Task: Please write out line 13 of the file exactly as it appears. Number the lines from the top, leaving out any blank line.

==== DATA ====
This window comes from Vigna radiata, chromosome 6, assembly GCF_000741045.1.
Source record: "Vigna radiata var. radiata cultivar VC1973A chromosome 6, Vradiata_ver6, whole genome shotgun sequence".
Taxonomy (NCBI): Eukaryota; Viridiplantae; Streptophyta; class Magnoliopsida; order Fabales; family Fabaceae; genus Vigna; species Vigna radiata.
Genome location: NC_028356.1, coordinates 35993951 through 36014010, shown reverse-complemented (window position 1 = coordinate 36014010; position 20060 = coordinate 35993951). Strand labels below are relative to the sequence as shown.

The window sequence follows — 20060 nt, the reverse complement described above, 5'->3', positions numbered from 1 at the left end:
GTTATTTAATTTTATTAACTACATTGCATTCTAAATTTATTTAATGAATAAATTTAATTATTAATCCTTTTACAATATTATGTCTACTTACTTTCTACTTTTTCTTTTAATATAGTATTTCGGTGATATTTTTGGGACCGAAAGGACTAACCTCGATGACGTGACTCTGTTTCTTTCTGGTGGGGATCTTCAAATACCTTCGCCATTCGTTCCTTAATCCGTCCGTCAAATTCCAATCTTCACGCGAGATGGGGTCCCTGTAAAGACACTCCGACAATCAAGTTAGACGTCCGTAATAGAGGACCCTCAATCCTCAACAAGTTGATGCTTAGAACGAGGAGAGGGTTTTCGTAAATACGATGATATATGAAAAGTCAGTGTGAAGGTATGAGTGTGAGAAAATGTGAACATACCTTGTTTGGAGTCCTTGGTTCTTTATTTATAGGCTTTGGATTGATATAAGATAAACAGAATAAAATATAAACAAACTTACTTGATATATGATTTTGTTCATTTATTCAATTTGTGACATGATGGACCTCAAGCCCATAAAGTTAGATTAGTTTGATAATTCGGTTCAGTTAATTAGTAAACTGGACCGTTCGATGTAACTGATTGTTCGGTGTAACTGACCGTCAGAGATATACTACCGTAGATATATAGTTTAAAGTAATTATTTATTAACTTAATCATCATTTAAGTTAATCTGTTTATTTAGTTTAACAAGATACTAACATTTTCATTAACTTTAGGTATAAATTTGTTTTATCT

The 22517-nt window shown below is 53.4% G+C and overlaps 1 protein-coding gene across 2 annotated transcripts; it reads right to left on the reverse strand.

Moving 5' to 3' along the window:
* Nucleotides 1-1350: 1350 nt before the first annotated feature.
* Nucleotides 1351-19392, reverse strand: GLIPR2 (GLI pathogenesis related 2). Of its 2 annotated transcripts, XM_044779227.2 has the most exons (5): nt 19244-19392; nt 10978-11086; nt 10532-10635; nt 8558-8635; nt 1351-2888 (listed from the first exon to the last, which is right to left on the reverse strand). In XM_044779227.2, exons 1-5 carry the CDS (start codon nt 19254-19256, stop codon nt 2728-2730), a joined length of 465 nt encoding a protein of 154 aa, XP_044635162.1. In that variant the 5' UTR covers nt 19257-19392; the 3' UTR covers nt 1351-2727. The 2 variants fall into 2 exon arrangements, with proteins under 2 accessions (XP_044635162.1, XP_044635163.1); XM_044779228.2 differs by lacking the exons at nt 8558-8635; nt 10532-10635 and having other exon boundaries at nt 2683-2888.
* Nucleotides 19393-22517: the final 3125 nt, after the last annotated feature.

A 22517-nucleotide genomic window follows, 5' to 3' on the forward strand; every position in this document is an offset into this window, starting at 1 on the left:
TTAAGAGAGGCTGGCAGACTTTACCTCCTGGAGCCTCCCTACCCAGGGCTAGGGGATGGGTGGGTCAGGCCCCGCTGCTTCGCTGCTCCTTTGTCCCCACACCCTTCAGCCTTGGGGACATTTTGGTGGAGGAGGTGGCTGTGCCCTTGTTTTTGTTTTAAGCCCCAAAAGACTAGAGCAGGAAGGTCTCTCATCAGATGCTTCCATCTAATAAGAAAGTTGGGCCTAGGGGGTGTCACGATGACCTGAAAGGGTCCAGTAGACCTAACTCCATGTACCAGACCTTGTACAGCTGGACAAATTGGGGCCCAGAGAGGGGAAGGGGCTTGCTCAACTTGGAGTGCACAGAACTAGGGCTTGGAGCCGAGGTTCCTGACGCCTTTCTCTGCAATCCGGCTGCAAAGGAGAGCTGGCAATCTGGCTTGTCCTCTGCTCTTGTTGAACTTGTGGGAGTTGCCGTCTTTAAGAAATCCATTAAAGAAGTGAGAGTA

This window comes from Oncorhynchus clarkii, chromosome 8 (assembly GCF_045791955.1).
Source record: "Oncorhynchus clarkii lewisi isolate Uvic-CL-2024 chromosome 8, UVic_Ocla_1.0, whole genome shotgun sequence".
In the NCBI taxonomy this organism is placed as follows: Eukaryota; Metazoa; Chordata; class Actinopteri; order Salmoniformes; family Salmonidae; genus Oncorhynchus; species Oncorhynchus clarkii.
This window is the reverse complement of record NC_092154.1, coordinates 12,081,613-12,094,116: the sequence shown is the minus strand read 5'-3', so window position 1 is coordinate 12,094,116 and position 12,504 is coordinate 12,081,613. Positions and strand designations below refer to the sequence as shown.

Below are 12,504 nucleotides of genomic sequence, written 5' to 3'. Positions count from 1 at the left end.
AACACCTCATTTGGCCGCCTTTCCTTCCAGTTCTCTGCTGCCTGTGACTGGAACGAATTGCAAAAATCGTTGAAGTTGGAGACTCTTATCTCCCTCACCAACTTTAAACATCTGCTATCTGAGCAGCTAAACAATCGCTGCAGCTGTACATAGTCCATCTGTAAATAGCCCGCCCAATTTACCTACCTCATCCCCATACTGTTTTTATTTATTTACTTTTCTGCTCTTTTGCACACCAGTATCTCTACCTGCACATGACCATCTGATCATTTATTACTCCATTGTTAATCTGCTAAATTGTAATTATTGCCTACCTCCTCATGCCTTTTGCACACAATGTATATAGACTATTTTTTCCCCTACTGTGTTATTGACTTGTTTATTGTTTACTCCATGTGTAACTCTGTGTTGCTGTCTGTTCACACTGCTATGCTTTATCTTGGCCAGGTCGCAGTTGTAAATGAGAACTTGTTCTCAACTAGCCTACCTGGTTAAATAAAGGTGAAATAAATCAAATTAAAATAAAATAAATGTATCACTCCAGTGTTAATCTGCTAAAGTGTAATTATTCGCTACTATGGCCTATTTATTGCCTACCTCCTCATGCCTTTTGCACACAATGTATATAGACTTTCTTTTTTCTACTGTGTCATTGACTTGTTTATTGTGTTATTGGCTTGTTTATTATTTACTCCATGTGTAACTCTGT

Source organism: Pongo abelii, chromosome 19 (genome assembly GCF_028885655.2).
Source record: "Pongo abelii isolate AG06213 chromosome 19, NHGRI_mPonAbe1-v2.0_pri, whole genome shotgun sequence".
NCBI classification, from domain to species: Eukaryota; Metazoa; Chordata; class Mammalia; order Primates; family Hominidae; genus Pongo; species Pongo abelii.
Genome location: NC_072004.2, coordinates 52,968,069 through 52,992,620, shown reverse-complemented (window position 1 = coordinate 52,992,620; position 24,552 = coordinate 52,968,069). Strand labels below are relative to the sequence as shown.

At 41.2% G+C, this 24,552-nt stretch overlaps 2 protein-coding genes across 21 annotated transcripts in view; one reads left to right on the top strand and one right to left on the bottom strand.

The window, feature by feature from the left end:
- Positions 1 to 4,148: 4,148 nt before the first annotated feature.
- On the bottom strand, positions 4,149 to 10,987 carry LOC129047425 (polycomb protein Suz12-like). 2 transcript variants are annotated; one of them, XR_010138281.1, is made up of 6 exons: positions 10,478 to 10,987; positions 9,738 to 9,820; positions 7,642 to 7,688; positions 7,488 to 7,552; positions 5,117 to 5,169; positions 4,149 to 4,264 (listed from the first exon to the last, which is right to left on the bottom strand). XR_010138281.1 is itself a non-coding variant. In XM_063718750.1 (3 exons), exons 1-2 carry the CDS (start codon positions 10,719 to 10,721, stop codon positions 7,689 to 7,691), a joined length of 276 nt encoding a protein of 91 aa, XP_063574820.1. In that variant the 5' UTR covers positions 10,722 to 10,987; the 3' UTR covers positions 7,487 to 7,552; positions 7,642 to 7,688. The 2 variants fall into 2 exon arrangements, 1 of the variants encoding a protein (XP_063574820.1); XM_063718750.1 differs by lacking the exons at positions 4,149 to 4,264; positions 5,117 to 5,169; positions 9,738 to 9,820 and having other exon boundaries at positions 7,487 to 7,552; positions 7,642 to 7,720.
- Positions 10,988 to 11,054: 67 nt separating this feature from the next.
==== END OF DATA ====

TTAAGAGAGGCTGGCAGACTTTACCTCCTGGAGCCTCCCTACCCAGGGCTAGGGGATGGGTGGGTCAGGCCCCGCTGCTTCGCTGCTCCTTTGTCCCCACACCCTTCAGCCTTGGGGACATTTTGGTGGAGGAGGTGGCTGTGCCCTTGTTTTTGTTTTAAGCCCCAAAAGACTAGAGCAGGAAGGTCTCTCATCAGATGCTTCCATCTAATAAGAAAGTTGGGCCTAGGGGGTGTCACGATGACCTGAAAGGGTCCAGTAGACCTAACTCCATGTACCAGACCTTGTACAGCTGGACAAATTGGGGCCCAGAGAGGGGAAGGGGCTTGCTCAACTTGGAGTGCACAGAACTAGGGCTTGGAGCCGAGGTTCCTGACGCCTTTCTCTGCAATCCGGCTGCAAAGGAGAGCTGGCAATCTGGCTTGTCCTCTGCTCTTGTTGAACTTGTGGGAGTTGCCGTCTTTAAGAAATCCATTAAAGAAGTGAGAGTA